Hit-Boy: S### cause I’ve already been through so much. I’ve already been through the highest of the highs and lowest of the lows. So I just be balancing now and I don’t let it get to me too much. If I’m winning, s### that whats up. But if things aren’t going how I want them to, I just know I gotta get back in the studio and go harder it’s really that simple.

Versus you know even with people that’s like Internet stars and stuff like a 69 energy, that s### only lasts for so long, so I just more so lean on the music, I’m not gonna be in between projects with the goofy stuff, I’m just gonna duck off and focus on the music.

AllHipHop: “Racks in the Middle” with Nipsey – can you talk about what you remember about working with Nipsey and what you miss most about him…

Hit-Boy: S###, what I miss most is definitely just the energy he brought to the stu when he was her. His presence was definitely felt and you just know what kind of energy the music needed to have. Just the process of making the music, he’d be in there choppin like I’m not just a rapper, I’m a songwriter, that’s the stuff I think about

AllHipHop: Thank you for answering that question.

Hit-Boy: That’s s### is still unbelievable.

Hit-Boy and Big Sean

AllHipHop: This question kind of overlaps the previous ones, but when you work with some of these big artists like Beyonce, Drake, Travis Scott or Ariana Grande how do you prepare to go into a big session with them? Are some of these in person sessions are these mostly through email?

Hit-Boy: I mean most of it is hand to hand and them pulling up to my studio and working with me, but there are still some songs that come out through email. But most of the stuff is in person. When I’m working with someone, I try to think and use my imagination. I try to think, what would just be the illest s### and really just use my imagination and try to do something that sounds big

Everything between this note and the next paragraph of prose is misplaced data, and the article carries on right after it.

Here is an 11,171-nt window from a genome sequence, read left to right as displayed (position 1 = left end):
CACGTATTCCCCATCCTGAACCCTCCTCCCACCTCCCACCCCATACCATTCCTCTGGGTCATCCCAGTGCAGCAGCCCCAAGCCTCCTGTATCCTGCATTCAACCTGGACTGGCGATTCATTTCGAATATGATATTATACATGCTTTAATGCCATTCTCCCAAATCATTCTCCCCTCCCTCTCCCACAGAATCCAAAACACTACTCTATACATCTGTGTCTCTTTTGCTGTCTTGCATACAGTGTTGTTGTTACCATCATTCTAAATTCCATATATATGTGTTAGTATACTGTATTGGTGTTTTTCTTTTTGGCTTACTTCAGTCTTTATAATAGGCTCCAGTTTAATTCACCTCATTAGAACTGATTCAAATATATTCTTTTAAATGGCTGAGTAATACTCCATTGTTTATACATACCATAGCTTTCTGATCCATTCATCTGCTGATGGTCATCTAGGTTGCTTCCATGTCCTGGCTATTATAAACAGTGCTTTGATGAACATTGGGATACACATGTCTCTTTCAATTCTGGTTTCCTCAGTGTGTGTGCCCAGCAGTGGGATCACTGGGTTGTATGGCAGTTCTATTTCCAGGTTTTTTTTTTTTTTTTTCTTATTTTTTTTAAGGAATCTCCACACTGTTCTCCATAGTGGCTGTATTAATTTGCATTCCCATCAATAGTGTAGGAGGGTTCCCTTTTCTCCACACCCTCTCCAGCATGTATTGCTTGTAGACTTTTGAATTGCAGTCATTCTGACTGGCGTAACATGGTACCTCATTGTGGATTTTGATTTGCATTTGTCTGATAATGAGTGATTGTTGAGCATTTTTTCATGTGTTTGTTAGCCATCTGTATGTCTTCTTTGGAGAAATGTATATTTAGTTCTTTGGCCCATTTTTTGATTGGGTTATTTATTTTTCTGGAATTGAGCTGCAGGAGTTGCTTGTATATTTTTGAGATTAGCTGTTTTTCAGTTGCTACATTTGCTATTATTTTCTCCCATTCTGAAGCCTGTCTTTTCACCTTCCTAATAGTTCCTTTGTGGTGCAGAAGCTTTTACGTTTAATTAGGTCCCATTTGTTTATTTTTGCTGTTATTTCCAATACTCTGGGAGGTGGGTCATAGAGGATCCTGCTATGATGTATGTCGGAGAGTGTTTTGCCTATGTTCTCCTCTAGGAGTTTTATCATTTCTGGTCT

AllHipHop: You have such a versatile catalog, from the real gritty stuff with Benny to the big hits with Kanye, what is your favorite type of track to produce. Do you like the big hits or the gritty cuts?

Hit-Boy: I mean the big hits bring that bread and that’s a different ball game but I just like making music. Man I don’t even look at it like that.  Because you can’t call it. It be songs like, ‘oh this song is outta here’ and then it doesn’t go anywhere and I be like confused. Then there are songs that I make real quick and it turns up. I just be doing it now and I don’t really put too much effort and energy into what’s going to be a super-mega hit.

AllHipHop: Can you name your favorite producers of all time that show through in your music today?

Hit-Boy: Dr. Dre, Battlecat, The Underdogs, Timbaland, Kanye, Pharrell, The Neptunes those are some of the top ones fo’ sho.

AllHipHop: That’s dope, I know you have done a lot of co-production work too, who are some of the people that you like working with personally

Hit-Boy: Lately just my homies, my homie Corbett, super dope producer and writer from Cincinnati.  My homie G Dav and my boy G. Ry, he produced the “Laugh Now Cry Later” joint for Drake and Durk, we’ve been down for years, so just a lot of my homies – that’s who I’ve been locked in with lately.